Unstructured data is an inevitable by-product of the information technology world. Often ignored or underutilized by the companies it belongs to, unstructured data is data that doesn’t fit neatly into actionable paradigms or isn’t represented within a database. Unstructured data may be in the form of help tickets, consumer records, email, Word documents or Excel sheets. For this reason, unstructured data can be very difficult to analyze, yet the data can still yield some results if used properly.
What Exactly is Unstructured Data?
Unstructured data comes in many forms and is easiest to understand by discussing specific examples. A hospital’s patient record database would be considered structured data. The records would have specific data fields and be organized in an understandable fashion that could be sorted and searched through.
Conversely, all the email in a company’s internal network would be considered unstructured data, as would documents used through the course of the company’s dealings. Although the header information of an email is structured, the actual text of the data would not be. Mining through customer emails to discover how often customers requested a specific product and then ordered more of that product would be an example of using unstructured data in a structured way and getting an actionable result.
Culling Useless Information and Mining through Important Data
The first step in utilizing unstructured data is to determine which data is truly relevant. Data needs to be appropriately classified and controlled before its relevancy can be determined. Once the data has been classified, the areas where it can become useful can then be identified. The usefulness of any given set of unstructured data will depend on the company and the industry involved. For this reason, unstructured data may need to be collected and classified before the data has actually become relevant, and there’s no guarantee the data will ever be helpful. Instead, throughout the company’s strategy planning the company may ask itself whether its unstructured data could potentially play a role in meeting current goals.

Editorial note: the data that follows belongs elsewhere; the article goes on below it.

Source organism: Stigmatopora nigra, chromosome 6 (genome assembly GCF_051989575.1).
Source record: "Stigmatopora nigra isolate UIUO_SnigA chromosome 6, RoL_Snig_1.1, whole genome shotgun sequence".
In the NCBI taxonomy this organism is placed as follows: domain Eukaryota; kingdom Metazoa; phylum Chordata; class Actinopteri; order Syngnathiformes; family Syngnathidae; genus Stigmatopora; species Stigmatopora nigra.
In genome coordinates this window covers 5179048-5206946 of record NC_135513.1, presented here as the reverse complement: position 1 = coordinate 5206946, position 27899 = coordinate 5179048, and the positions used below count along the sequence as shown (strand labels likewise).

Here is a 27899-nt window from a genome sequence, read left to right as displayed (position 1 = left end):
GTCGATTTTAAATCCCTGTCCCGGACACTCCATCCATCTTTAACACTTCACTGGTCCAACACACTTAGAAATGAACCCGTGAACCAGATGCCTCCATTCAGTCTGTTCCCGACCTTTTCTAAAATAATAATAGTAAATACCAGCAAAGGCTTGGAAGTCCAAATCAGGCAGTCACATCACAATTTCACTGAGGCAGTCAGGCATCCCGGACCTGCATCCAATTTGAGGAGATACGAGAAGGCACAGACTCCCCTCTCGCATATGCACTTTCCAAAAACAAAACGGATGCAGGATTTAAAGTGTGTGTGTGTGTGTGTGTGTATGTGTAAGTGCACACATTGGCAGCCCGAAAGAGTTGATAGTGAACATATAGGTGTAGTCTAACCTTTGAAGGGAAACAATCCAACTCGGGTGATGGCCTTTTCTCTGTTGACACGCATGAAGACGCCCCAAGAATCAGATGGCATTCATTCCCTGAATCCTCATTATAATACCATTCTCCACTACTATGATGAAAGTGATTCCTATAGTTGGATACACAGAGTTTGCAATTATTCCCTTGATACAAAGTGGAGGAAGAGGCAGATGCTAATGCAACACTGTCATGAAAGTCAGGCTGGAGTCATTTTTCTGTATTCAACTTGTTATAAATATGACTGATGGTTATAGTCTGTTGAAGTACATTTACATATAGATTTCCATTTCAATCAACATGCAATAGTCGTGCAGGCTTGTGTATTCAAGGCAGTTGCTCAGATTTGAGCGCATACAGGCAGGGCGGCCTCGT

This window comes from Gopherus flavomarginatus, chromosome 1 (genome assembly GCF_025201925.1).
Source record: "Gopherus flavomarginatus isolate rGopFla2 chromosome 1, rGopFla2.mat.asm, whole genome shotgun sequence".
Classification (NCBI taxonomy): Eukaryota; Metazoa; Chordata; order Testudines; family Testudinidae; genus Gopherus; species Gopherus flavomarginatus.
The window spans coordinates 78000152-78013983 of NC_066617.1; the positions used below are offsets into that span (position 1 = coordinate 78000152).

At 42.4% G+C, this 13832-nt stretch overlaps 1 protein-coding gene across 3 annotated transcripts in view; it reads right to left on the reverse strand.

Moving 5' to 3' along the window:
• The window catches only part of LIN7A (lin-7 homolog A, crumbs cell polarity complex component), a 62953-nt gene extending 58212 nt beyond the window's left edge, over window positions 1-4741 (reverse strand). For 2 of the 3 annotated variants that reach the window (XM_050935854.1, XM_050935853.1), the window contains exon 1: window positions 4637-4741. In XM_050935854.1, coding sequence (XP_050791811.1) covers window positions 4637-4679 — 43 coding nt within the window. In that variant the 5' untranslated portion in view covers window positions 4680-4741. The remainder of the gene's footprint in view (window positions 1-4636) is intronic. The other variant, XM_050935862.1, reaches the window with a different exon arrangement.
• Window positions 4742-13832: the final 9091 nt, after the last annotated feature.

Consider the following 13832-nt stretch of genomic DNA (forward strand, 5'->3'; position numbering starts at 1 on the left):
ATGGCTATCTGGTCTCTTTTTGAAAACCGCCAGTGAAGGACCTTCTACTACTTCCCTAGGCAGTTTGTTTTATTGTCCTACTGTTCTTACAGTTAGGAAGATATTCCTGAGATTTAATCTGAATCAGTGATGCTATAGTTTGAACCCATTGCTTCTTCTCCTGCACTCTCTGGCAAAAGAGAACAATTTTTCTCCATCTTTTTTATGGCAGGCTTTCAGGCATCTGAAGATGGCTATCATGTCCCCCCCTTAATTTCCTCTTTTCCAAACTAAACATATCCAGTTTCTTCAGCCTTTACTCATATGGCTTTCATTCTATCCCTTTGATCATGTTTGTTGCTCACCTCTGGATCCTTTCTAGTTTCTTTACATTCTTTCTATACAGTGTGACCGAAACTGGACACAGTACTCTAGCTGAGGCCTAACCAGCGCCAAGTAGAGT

Archiving Unstructured Data for Future Use
Many companies end up with large volumes of unstructured data that aren’t currently useful but also shouldn’t simply be tossed aside. Rather than allowing this data to take up space in a cloud storage plan, many companies segregate their unstructured data based on usefulness, index it and then archive it. Those that have large amounts of unstructured data need to create protocols that determine whether the data is meaningful or not before archiving. They also need to have a very clear archive structure that allows them to find their archived data when necessary. This archived data also needs to be backed up alongside live data to ensure that nothing is lost.
In some ways, unstructured data is a misnomer. All data has a structure, and discovering this innate structure is often the key to using it. As big data grows even bigger, the need to appropriately mine and analyze all of it becomes vital. Companies will need to be creative and vigilant in their future data use, and the cloud platform may provide some unique opportunities in this area through its increased storage capabilities and processing power.
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